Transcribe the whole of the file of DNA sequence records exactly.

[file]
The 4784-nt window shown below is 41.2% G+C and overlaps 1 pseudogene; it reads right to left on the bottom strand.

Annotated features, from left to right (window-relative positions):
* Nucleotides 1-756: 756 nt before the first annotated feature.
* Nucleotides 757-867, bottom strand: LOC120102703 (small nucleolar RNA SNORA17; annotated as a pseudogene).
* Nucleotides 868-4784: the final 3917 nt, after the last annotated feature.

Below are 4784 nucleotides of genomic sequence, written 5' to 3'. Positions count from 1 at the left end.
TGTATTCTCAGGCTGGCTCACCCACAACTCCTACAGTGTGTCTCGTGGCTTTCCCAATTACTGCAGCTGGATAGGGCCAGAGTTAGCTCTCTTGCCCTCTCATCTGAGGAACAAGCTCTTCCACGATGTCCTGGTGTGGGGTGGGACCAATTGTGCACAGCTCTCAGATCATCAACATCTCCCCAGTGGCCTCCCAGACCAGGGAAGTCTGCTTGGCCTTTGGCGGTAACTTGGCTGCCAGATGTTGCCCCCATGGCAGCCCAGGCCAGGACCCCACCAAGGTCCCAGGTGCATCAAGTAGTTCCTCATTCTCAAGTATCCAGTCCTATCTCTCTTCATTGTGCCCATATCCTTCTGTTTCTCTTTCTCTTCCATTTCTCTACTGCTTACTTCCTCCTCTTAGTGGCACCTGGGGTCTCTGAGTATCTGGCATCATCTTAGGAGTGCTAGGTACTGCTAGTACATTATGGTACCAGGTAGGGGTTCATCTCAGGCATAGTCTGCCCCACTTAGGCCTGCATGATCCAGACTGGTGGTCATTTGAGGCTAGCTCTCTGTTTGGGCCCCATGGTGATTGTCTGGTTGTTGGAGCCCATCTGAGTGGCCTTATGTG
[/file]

The 4784-nt window shown below is 41.2% G+C and overlaps 1 pseudogene; it reads right to left on the bottom strand.

Annotated features, from left to right (window-relative positions):
* Nucleotides 1-756: 756 nt before the first annotated feature.
* Nucleotides 757-867, bottom strand: LOC120102703 (small nucleolar RNA SNORA17; annotated as a pseudogene).
* Nucleotides 868-4784: the final 3917 nt, after the last annotated feature.

Below are 4784 nucleotides of genomic sequence, written 5' to 3'. Positions count from 1 at the left end.
TGTATTCTCAGGCTGGCTCACCCACAACTCCTACAGTGTGTCTCGTGGCTTTCCCAATTACTGCAGCTGGATAGGGCCAGAGTTAGCTCTCTTGCCCTCTCATCTGAGGAACAAGCTCTTCCACGATGTCCTGGTGTGGGGTGGGACCAATTGTGCACAGCTCTCAGATCATCAACATCTCCCCAGTGGCCTCCCAGACCAGGGAAGTCTGCTTGGCCTTTGGCGGTAACTTGGCTGCCAGATGTTGCCCCCATGGCAGCCCAGGCCAGGACCCCACCAAGGTCCCAGGTGCATCAAGTAGTTCCTCATTCTCAAGTATCCAGTCCTATCTCTCTTCATTGTGCCCATATCCTTCTGTTTCTCTTTCTCTTCCATTTCTCTACTGCTTACTTCCTCCTCTTAGTGGCACCTGGGGTCTCTGAGTATCTGGCATCATCTTAGGAGTGCTAGGTACTGCTAGTACATTATGGTACCAGGTAGGGGTTCATCTCAGGCATAGTCTGCCCCACTTAGGCCTGCATGATCCAGACTGGTGGTCATTTGAGGCTAGCTCTCTGTTTGGGCCCCATGGTGATTGTCTGGTTGTTGGAGCCCATCTGAGTGGCCTTATGTG